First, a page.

Nuclear Pollution

US support for water discharge plan could hurt itself

An aerial view shows the storage tanks for treated water at the tsunami-crippled Fukushima Daiichi nuclear power plant in Okuma town, Fukushima prefecture, Japan, Feb 13, 2021. [Photo/Agencies]

The Japanese government insists on discharging nuclear contaminated water from the damaged Fukushima Daiichi nuclear power plant into the sea ignoring the opposition of many countries including China, the Democratic People’s Republic of Korea, the Republic of Korea, Russia and South Pacific island states. On Friday Japan’s Nuclear Regulation Authority officially started to review a plan for discharging nuclear-contaminated water into the sea.

Yet despite the international community’s opposition, the US has supported the Japanese government’s decision. For example, in April US Secretary of State Antony Blinken tweeted after the Japanese government’s decision to discharge the radioactive water into the sea, saying: “We thank Japan for its transparent efforts in its decision to dispose of the treated water from the Fukushima Daiichi site .”

As for the US State Department, it said: “In this unique and challenging situation, Japan has weighed the options and effects, has been transparent about its decisions, and appears to have adopted an approach in accordance with globally accepted nuclear safety standards.”

The US, in supporting Japan, one of its principals, allies has ignored facts and scientific research, violated international law, and turned a blind eye to the irreversible damage the discharge of radioactive water would cause to the marine environment.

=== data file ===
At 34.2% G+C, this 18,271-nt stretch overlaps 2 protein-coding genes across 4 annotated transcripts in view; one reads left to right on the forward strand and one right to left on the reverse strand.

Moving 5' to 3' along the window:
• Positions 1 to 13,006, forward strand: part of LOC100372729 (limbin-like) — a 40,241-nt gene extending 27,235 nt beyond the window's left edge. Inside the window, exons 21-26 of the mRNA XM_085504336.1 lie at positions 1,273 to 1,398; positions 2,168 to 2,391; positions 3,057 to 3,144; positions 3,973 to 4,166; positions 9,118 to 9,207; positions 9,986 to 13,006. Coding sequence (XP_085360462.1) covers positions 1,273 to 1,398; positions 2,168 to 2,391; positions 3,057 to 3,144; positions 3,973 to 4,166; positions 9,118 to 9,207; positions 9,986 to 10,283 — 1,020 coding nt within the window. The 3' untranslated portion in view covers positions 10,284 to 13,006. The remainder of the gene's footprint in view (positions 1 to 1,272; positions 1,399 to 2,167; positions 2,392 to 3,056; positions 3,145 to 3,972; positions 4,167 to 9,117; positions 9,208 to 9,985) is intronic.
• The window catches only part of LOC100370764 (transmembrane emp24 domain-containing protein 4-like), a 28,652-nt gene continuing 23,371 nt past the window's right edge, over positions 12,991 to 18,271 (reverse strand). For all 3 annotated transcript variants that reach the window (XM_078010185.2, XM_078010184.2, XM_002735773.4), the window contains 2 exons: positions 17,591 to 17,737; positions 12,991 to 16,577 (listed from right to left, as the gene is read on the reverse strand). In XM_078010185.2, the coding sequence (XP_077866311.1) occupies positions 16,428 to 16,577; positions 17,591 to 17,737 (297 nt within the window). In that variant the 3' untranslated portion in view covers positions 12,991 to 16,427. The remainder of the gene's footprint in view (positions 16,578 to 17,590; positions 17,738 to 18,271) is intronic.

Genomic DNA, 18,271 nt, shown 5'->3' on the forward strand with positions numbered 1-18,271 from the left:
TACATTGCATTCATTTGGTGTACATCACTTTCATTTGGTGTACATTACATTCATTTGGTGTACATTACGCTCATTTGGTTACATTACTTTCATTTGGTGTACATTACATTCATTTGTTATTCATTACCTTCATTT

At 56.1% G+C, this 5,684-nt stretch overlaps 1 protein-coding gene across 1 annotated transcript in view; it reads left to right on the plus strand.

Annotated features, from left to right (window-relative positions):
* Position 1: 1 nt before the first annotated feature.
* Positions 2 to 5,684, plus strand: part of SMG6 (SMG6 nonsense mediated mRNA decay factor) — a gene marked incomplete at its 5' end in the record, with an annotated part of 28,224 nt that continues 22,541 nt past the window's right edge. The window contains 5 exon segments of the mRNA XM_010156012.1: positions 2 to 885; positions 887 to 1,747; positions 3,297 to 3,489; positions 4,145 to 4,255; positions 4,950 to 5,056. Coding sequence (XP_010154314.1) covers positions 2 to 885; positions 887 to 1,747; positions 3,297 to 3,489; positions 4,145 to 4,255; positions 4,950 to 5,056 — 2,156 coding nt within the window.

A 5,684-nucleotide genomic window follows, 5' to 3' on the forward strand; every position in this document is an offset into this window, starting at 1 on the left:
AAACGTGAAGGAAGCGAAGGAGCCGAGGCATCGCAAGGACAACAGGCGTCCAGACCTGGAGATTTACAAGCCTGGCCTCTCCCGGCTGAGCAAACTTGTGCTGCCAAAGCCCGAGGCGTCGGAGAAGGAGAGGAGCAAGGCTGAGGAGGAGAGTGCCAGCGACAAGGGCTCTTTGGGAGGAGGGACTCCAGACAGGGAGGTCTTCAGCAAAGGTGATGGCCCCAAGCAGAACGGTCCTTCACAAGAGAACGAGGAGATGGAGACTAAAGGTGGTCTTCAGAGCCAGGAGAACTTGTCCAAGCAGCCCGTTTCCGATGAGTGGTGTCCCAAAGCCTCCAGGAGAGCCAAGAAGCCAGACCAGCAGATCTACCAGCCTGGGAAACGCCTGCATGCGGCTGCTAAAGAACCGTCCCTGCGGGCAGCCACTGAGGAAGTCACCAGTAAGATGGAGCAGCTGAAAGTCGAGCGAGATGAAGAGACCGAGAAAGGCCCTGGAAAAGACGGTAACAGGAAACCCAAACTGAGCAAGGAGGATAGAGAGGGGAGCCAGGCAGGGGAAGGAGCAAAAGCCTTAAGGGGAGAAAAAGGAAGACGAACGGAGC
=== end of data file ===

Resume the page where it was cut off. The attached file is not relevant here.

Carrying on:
First, authoritative scientific research shows the discharge of radioactive water into the sea will have a devastating impact on not only the marine environment but also humans. There are three main sources of radioactive water from the Fukushima plant: the original coolant in the reactor, the water pumped into the plant to cool the reactor core after the accident triggered by the 2011 earthquake and tsunami, and the massive amount of groundwater and rainwater that infiltrated the reactor.

Even Fukushima plant operator Tokyo Electric Power Company has admitted that, unlike other radioactive elements in nuclear water, “tritium” cannot be removed from the nuclear contaminated water. So no matter how well the Japanese authorities try, the nuclear contaminated water will remain radioactive.

According to a report of the International Atomic Energy Agency and the United Nations Scientific Committee on the Effects of Atomic Radiation, the discharge of nuclear contaminated water from the Fukushima plant will have a devastating impact on the marine environment, food safety and human health.

Also, a study by the Helmholtz Center for Ocean Research Kiel in Germany shows that the coast off Fukushima has one of the strongest currents in the world, and as a result, within 57 days from the day of discharge, radioactive materials will spread to most of the Pacific Ocean, and three years later, the coasts of western United States and Canada will be affected by nuclear pollution. And within 10 years, the nuclear contamination will spread around the world.